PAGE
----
Cooking With Mojo

From the Playboy Blog, 1/23/08

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This past Friday and Saturday Burnt Sugar, The Arkestra Chamber fired up The Kitchen, a non-profit experimental art space in Chelsea, with a performance of their most recent work, “More Than Human: The Rise of the Mojosexual Cotillion.” The band is the baby of composer/conductor/guitarist/philosopher Greg Tate. He originally conceived the group as an updated version of Miles Davis’s Bitches Brew ensemble, and since its founding Burnt Sugar has had some resemblance to Miles’s crew. It mixes electric and acoustic instruments and draw inspiration from countless genres—jazz, hip hop, R&B, psychedelic rock, even some grunge. Its instrumentation and personnel change constantly, much like Miles’s electric bands.

But “Mojosexual Cotillion” diverged from the Miles Davis feel in many ways. The most obvious was the predominance of R&B vocals. Singing duties were shared by six different singers, all with incredible range and power (on one occasion Lisala Beatty belted so intensely that she blew her music off the stand). The band’s sound was structured clearly around funky bass lines, Hendrix-style guitar chords, and steady drum rhythms. This made it feel less cerebral and more booty-shaking than electric Miles. Sure, “Mojosexual Cotillion” had its share of dissonance and counter-rhythmic improvisation, but it still felt like music anyone could dance to.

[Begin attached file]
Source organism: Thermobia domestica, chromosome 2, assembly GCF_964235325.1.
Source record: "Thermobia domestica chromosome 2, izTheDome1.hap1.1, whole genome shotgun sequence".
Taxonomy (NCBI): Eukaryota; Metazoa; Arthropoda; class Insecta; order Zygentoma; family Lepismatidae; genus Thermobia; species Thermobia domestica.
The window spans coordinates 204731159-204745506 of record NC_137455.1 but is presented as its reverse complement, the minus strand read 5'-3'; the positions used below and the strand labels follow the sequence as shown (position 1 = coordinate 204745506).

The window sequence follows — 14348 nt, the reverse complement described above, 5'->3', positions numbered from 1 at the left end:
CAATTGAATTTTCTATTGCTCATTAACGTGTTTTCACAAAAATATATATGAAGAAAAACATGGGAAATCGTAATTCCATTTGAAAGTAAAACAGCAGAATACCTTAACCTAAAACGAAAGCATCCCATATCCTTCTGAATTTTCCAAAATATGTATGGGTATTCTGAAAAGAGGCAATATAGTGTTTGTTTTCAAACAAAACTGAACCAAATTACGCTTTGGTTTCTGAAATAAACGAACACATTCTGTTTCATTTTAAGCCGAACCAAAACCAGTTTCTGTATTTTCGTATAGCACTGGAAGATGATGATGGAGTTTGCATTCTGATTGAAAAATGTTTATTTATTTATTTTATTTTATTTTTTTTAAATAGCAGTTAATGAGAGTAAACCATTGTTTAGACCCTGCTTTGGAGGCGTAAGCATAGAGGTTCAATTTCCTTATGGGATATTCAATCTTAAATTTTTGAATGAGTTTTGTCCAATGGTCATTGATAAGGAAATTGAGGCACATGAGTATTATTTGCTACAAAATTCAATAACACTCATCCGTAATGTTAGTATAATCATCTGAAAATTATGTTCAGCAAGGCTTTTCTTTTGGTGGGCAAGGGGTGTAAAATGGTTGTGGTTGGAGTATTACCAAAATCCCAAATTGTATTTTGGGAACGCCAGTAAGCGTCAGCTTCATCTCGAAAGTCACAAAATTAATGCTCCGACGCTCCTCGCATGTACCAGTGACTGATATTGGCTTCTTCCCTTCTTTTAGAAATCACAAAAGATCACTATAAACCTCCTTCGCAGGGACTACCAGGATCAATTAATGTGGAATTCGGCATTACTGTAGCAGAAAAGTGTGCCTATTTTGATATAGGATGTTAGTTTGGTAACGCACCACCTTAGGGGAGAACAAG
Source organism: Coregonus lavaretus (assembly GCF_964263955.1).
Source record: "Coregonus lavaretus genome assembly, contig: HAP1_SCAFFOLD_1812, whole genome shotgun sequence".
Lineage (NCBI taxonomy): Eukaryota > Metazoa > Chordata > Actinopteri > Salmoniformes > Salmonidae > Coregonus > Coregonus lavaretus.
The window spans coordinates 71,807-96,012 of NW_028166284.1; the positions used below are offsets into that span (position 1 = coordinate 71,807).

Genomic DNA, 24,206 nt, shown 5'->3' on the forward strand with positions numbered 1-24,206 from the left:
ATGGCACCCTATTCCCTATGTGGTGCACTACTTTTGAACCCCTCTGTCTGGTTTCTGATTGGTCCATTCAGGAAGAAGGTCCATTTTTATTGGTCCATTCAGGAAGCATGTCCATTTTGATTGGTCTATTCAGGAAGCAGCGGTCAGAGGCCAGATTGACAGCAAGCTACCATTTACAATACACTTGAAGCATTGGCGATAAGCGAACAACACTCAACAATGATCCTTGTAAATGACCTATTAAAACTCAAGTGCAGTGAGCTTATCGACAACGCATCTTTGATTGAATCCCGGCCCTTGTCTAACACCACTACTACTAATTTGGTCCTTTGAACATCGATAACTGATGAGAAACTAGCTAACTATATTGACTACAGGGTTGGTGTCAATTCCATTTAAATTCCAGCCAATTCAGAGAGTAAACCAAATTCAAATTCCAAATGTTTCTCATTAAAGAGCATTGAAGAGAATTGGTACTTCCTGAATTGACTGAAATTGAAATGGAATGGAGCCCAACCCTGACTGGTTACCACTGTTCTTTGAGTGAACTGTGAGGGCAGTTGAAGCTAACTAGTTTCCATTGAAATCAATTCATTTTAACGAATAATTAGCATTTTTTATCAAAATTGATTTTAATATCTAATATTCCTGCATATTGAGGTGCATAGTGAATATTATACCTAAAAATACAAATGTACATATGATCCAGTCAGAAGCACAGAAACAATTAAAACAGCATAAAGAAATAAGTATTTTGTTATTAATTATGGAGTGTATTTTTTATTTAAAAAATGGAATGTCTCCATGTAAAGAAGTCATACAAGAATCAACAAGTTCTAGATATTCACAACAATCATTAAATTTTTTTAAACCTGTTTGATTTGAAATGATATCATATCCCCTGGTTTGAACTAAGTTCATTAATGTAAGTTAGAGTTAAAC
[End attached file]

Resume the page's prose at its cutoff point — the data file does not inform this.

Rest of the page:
Add the emotional nods to New Orleans jazz and to late drummer Max Roach, whose song “Driva Man” found its way into the finale, and the audience was hooked. You could tell from the bobbing heads and wagging feet that they’d rather have been on a dance floor than in their cushioned seats. And the composition of the crowd mirrored that of the band—a mix of young and old, black and white. Greg Tate has made cross-genre, experimental music accessible in a way that Miles never quite did. Listening to the CD won’t do justice to the live spectacle, but I recommend picking it up and letting your imagination do the rest.

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